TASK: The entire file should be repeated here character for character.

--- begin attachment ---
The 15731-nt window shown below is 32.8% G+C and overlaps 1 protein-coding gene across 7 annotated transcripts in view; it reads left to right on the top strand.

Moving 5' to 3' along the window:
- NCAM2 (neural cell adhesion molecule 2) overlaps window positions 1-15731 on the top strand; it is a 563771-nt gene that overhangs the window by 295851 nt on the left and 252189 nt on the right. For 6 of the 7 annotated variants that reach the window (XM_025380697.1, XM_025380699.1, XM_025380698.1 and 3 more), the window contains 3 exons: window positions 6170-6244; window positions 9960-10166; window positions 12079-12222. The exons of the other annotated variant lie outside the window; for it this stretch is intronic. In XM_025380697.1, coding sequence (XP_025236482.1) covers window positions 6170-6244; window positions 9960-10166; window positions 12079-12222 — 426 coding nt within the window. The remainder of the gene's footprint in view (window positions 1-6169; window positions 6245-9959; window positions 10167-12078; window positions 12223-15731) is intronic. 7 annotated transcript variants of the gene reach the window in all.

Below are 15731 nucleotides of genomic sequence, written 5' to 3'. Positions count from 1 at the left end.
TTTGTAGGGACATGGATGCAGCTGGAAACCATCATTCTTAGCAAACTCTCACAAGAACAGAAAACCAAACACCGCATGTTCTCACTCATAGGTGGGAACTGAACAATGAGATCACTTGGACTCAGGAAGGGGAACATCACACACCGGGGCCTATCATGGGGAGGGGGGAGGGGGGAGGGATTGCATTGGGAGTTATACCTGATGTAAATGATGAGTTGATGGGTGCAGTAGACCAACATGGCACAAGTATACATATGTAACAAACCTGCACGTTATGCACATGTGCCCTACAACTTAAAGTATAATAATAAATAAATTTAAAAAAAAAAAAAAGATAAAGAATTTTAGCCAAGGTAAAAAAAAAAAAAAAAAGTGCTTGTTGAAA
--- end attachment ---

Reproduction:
The 15731-nt window shown below is 32.8% G+C and overlaps 1 protein-coding gene across 7 annotated transcripts in view; it reads left to right on the top strand.

Moving 5' to 3' along the window:
- NCAM2 (neural cell adhesion molecule 2) overlaps window positions 1-15731 on the top strand; it is a 563771-nt gene that overhangs the window by 295851 nt on the left and 252189 nt on the right. For 6 of the 7 annotated variants that reach the window (XM_025380697.1, XM_025380699.1, XM_025380698.1 and 3 more), the window contains 3 exons: window positions 6170-6244; window positions 9960-10166; window positions 12079-12222. The exons of the other annotated variant lie outside the window; for it this stretch is intronic. In XM_025380697.1, coding sequence (XP_025236482.1) covers window positions 6170-6244; window positions 9960-10166; window positions 12079-12222 — 426 coding nt within the window. The remainder of the gene's footprint in view (window positions 1-6169; window positions 6245-9959; window positions 10167-12078; window positions 12223-15731) is intronic. 7 annotated transcript variants of the gene reach the window in all.

Below are 15731 nucleotides of genomic sequence, written 5' to 3'. Positions count from 1 at the left end.
TTTGTAGGGACATGGATGCAGCTGGAAACCATCATTCTTAGCAAACTCTCACAAGAACAGAAAACCAAACACCGCATGTTCTCACTCATAGGTGGGAACTGAACAATGAGATCACTTGGACTCAGGAAGGGGAACATCACACACCGGGGCCTATCATGGGGAGGGGGGAGGGGGGAGGGATTGCATTGGGAGTTATACCTGATGTAAATGATGAGTTGATGGGTGCAGTAGACCAACATGGCACAAGTATACATATGTAACAAACCTGCACGTTATGCACATGTGCCCTACAACTTAAAGTATAATAATAAATAAATTTAAAAAAAAAAAAAAGATAAAGAATTTTAGCCAAGGTAAAAAAAAAAAAAAAAAGTGCTTGTTGAAA